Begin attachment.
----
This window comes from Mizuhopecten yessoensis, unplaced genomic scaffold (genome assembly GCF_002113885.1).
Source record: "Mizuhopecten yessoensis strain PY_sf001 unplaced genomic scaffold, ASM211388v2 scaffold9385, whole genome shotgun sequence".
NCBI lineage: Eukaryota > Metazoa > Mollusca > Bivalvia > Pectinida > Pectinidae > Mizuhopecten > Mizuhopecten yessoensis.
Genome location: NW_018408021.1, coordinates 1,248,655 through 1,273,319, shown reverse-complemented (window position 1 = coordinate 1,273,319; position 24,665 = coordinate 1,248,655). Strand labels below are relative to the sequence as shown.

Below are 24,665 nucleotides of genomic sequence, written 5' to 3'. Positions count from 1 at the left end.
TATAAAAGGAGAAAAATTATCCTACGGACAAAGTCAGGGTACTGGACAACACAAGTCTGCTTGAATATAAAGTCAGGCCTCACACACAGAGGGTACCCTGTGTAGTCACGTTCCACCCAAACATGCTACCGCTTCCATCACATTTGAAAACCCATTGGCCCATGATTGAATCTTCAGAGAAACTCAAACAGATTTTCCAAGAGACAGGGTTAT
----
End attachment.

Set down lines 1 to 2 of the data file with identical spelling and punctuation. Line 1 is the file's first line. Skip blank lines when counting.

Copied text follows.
This window comes from Mizuhopecten yessoensis, unplaced genomic scaffold (genome assembly GCF_002113885.1).
Source record: "Mizuhopecten yessoensis strain PY_sf001 unplaced genomic scaffold, ASM211388v2 scaffold9385, whole genome shotgun sequence".